TIME Hillary Clinton

Hillary Clinton Makes First Attacks on GOP

Democratic presidential hopeful and former Secretary of State Hillary Clinton addresses the Women in the World Conference on April 23, 2015 in New York City.
Andrew Burton—Getty Images Democratic presidential hopeful and former Secretary of State Hillary Clinton addresses the Women in the World conference on April 23, 2015, in New York City

"It is not leadership," she said

Hillary Clinton aimed the first substantial attacks of her new candidacy at Republican policies during a speech in New York City on Thursday, criticizing the GOP on immigration, health care and the delayed nomination of Loretta Lynch to Attorney General.

“There are those who offer themselves as leaders who would deport mothers working to give their children a better life rather than risk ire of talk radio,” Clinton said at the annual Women in the World conference in Manhattan.

“There are those who offer themselves as leaders who even play politics with the nomination of our nation’s chief law-enforcement officer and victims of human-rights trafficking,” Clinton continued to raucous applause from the friendly audience, referring to the months-long delay in Congress over Lynch’s nomination, which ended Thursday.

“This is not the way to move America forward. It’s not going to create a single job, raise anyone’s wages or strengthen our families,” she said.

Clinton’s keynote address Thursday night at the conference in New York City had been planned before she launched her campaign, a spokesperson for her campaign said.

With the second week of her candidacy reaching its end, Clinton has thus far avoided attacking Republicans and instead focused on her small-grain campaign rollout in Iowa and New Hampshire, where she spoken at roundtables, visited factories and local businesses.

Read more: How New Hampshire’s Women Paved the Way for Hillary Clinton

When Republicans last weekend impugned Clinton for controversies surrounding her philanthropies acceptance of foreign donations, she called the attacks “distractions.”

Clinton said earlier this week in New Hampshire she wants to rise above partisan attacks during her campaign. “I am tired of people running to elect their fellow citizens by being nasty to each other,” she said at a house party in Claremont, New Hampshire. “That doesn’t solve a problem. Enough with the attacks and the anger, let’s find answers together and figure out what we’re going to do.”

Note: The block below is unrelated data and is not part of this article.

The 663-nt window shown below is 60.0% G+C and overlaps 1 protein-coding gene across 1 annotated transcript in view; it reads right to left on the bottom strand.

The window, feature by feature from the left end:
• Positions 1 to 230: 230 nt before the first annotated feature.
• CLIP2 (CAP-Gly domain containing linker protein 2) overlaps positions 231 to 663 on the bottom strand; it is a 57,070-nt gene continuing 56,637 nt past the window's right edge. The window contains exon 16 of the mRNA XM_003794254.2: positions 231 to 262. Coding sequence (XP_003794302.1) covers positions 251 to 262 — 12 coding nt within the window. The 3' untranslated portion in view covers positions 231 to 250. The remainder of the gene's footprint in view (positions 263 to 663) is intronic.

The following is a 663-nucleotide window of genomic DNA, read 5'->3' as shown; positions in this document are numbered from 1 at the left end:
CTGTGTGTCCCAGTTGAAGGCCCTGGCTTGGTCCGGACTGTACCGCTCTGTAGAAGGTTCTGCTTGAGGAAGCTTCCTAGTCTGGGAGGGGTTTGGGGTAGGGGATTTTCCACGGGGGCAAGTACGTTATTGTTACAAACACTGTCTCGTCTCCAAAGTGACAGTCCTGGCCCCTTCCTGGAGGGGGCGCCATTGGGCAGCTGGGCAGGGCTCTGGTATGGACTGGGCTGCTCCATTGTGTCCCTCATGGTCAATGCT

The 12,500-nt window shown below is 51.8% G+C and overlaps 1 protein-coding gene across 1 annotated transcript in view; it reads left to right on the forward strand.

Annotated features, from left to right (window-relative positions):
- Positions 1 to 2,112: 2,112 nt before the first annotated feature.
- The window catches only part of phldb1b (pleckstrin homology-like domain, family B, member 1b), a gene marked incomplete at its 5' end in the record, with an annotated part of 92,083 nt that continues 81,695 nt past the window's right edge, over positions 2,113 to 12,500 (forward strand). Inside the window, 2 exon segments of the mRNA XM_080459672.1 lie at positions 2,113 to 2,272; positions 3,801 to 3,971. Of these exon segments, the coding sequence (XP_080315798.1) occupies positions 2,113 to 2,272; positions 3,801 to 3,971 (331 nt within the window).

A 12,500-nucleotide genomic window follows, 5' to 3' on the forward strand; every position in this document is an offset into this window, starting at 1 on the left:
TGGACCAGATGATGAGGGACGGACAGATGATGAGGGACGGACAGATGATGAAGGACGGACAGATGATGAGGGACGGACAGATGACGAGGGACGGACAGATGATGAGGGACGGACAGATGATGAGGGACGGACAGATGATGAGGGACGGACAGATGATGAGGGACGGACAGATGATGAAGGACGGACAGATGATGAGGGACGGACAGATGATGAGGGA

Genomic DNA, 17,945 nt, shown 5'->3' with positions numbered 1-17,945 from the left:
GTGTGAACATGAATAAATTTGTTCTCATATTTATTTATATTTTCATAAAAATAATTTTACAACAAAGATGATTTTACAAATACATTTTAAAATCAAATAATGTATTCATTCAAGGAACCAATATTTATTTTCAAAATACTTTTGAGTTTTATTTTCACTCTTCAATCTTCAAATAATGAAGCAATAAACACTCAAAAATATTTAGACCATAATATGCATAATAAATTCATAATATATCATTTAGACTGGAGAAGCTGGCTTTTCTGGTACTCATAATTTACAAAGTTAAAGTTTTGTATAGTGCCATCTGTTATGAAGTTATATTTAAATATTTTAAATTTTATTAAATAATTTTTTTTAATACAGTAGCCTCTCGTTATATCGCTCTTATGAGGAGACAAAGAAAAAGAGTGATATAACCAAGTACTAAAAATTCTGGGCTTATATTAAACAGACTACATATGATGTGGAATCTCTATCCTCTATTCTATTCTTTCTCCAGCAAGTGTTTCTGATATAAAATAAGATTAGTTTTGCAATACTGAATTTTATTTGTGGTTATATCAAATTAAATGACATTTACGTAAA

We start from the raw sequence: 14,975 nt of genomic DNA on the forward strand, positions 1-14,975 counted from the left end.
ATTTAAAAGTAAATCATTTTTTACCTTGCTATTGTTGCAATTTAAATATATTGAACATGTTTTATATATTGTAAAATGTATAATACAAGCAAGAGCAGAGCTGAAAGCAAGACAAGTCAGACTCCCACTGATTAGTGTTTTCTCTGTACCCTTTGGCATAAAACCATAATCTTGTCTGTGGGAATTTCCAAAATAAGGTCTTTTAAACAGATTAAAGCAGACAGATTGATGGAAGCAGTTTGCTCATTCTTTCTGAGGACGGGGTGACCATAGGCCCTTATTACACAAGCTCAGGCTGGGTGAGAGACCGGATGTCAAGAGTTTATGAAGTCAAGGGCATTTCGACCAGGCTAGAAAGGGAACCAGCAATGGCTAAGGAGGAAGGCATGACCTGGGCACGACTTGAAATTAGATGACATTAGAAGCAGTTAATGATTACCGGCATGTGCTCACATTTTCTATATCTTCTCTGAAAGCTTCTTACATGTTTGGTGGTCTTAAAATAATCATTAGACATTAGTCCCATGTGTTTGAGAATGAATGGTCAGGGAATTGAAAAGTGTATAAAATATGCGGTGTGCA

Now, however, as her campaign ramps up, Clinton appears ready to offer more direct criticism over GOP policies.

“We have to have leaders who recognize that the time has come. There are those who offer themselves as leaders who see nothing wrong with denying women equal pay,” Clinton said, “or would defund the country’s leading provider of family planning, and want to let health insurance companies charge women once again just because of our gender” — a reference to Republican efforts to defund Obamacare.

“It isn’t leadership,” she said.

TIME Congress

Hillary Clinton Called to Testify Before House Benghazi Committee

Hillary Rodham Clinton
Bebeto Matthews—AP In this Nov. 21, 2014, file photo, Hillary Rodham Clinton is seen in New York.

The Presidential candidate was called to testify the week of May 18

(WASHINGTON)—The chairman of a House committee investigating the 2012 attacks on Americans in Benghazi, Libya, has called former Secretary of State Hillary Rodham Clinton to testify next month, setting up a high-profile showdown over Clinton’s use of a private email account and server while she was secretary of state.

Republican Rep. Trey Gowdy of South Carolina says he wants Clinton to testify the week of May 18 and again before June 18. The first hearing would focus on Clinton’s use of private emails; the second on the September 2012 attacks that killed four Americans, including the U.S. ambassador to Libya.

Gowdy’s action comes a day after the GOP-led panel signaled its final report could slip to next year, just months before the presidential election. Clinton is the leading Democratic candidate.

TIME

Clinton Allies Knock Down Donor Allegations, New Questions Pop Up

Hillary Clinton attends the Hillary Rodham Clinton Awards for Advancing Women in Peace and Security at Georgetown University in Washington, DC on April 22, 2015.
Win McNamee—Getty Images Hillary Clinton attends the Hillary Rodham Clinton Awards for Advancing Women in Peace and Security at Georgetown University in Washington, DC on April 22, 2015.

Hillary Clinton’s allies are pushing back against the suggestion in a new book that donations to the Clinton Foundation influenced the handling of the sale of U.S. uranium mines to a Russian-backed company.

The new book, Clinton Cash: the Untold Story of How and Why Foreign Governments and Businesses Helped Make Bill and Hillary Rich, says that Hillary Clinton failed in 2010 to block the purchase of American uranium mines by a Russian-backed company while people with financial and strategic interests in the sale were making millions of dollars of donations to the Clinton Foundation, a philanthropy run by her husband, former President Bill Clinton.